(2015) empowerment is the process of developing the autonomy and confidences to take charge
of one’s own health needs instead of having to be told to do so. A nurse must first have a
personal relationship with his or her client that promotes trust, respect, and understanding so that
the client can be empowered. The nurse must advocate for the client’s wants and also address his
or her concerns. There are many ways that a nurse can help empower her client. One of the most
important tools is educating the individual on all of his or her options including no treatment at
all. Education can also consist of teaching the patient self care, therefore, promoting
independence. When an individual feels empowered, it can promote a better self esteem which
aids in an overall emotionally healthy person.
Compassion is another important aspect of caring within nursing. To me, compassion
consists of empathy, mindfulness, and respect. Every day, nurses display this through showing
kindness to a patient, providing comfort, holding eye contact, and respecting the client’s personal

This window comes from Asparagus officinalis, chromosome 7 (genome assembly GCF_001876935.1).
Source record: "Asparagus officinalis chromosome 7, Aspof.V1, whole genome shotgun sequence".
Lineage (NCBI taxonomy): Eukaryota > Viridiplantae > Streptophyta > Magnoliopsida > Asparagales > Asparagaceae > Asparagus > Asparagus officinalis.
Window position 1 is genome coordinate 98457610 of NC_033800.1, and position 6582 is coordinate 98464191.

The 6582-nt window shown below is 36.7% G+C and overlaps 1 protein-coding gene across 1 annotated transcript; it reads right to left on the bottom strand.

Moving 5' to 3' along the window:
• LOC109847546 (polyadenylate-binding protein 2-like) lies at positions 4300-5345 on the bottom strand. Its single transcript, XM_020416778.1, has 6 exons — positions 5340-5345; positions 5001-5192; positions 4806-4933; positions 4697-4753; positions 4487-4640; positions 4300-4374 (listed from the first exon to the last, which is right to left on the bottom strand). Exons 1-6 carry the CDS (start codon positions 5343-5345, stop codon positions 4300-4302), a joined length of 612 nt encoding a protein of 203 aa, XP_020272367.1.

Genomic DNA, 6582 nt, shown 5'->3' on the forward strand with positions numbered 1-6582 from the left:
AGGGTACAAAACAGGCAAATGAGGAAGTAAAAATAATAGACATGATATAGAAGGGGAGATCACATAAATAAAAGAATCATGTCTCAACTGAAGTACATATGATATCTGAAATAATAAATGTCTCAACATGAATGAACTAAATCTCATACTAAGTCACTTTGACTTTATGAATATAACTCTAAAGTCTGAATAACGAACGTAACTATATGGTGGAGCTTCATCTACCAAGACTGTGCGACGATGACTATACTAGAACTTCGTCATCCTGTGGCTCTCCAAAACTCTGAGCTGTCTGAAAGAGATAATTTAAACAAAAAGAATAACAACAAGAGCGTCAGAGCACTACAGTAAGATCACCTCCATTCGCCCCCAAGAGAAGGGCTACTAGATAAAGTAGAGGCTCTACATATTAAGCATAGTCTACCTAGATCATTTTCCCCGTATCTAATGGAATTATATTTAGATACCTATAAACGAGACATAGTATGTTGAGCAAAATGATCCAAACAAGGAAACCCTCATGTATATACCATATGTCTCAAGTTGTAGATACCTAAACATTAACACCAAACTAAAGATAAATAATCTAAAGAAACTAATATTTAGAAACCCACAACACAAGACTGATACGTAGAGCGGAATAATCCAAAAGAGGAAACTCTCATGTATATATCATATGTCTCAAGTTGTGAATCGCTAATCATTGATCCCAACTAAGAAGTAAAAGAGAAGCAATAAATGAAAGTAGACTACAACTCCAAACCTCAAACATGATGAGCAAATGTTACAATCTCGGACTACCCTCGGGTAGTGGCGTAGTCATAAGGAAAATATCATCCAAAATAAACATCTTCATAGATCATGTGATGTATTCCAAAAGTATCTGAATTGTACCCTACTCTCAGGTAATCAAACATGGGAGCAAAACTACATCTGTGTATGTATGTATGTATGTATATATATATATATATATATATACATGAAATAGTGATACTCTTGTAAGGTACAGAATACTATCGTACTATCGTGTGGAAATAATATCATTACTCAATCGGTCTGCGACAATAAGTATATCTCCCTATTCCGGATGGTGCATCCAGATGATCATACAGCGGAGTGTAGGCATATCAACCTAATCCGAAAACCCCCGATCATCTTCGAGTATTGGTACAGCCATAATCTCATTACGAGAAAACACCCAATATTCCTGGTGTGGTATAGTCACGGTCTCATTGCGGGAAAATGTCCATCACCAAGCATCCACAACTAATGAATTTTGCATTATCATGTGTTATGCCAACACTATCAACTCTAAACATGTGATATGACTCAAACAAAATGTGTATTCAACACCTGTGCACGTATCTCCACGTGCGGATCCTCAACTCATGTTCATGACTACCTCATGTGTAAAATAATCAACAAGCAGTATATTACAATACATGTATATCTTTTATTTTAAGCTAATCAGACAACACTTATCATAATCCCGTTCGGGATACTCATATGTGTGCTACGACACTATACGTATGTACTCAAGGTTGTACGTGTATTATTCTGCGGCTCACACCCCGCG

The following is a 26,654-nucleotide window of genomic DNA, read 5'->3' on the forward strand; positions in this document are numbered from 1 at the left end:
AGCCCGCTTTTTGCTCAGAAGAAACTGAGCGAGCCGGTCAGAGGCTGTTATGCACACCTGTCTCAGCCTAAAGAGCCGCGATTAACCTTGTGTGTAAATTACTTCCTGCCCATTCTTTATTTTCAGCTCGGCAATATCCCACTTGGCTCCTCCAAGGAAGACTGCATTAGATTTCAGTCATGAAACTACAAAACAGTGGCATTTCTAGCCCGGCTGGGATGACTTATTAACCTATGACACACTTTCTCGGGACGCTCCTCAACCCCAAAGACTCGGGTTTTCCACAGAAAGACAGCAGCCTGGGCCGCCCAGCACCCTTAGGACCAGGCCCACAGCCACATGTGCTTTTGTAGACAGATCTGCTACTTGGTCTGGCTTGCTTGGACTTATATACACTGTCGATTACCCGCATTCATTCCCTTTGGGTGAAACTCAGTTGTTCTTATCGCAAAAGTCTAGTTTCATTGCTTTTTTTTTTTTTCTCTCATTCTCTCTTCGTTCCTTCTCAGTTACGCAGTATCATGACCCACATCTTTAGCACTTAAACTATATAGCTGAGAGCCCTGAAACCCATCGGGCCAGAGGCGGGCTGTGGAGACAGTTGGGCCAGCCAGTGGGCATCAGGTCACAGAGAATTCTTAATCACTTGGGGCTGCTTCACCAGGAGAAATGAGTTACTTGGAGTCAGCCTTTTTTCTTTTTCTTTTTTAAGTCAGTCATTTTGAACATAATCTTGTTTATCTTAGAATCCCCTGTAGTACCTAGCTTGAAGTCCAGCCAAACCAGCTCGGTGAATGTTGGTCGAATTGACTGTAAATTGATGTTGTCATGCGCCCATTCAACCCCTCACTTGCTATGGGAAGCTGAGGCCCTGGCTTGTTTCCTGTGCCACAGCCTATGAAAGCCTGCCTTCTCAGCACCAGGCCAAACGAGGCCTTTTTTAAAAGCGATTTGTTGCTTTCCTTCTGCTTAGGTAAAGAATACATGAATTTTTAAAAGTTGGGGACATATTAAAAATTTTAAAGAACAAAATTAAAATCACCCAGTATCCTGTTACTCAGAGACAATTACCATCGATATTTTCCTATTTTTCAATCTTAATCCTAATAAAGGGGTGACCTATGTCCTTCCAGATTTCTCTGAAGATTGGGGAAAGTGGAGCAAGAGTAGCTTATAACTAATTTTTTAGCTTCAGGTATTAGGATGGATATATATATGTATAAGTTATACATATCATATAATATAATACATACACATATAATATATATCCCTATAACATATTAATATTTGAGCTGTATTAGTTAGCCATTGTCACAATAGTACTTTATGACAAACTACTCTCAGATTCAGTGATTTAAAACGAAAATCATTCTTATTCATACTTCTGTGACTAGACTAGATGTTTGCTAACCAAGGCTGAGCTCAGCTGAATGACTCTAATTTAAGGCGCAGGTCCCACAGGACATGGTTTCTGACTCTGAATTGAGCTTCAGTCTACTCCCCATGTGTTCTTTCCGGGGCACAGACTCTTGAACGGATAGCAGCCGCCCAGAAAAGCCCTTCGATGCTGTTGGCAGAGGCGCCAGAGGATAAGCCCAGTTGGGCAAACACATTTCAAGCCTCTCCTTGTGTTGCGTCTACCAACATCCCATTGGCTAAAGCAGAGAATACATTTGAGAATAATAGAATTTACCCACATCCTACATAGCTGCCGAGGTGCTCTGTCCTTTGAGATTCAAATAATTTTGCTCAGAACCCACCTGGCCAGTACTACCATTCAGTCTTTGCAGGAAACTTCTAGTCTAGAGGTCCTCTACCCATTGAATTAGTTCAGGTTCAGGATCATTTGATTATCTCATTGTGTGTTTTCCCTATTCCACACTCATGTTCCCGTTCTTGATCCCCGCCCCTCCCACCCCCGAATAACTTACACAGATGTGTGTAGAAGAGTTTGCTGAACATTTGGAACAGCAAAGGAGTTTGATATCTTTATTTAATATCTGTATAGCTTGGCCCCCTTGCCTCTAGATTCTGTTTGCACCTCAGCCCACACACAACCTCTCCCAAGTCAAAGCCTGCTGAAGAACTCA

beliefs (Arnoldussen et al, 2015). This is a concept that no one can teach you; it can only be
gained through self reflection and personal growth. It is not always easy supporting a client to
do something that you do not believe in or agree with. This is especially difficult to do when the
patient has a different cultural or religious background. The nurse should try to understand the
person’s group’s beliefs without judgment.
An example of compassion I experienced during clinical was with an elderly women who
did not like strangers. She had very small veins and was very dehydrated. A more experienced
phlebotomist came in to take her blood so that some tests could be performed. I stayed in the


room because she was not familiar with the other person. At first, she was reluctant about
getting her blood drawn. After hearing the importance of the test, she allowed for her to get the
sample. Because her veins were so small, the phlebotomist had to try several times. I stood in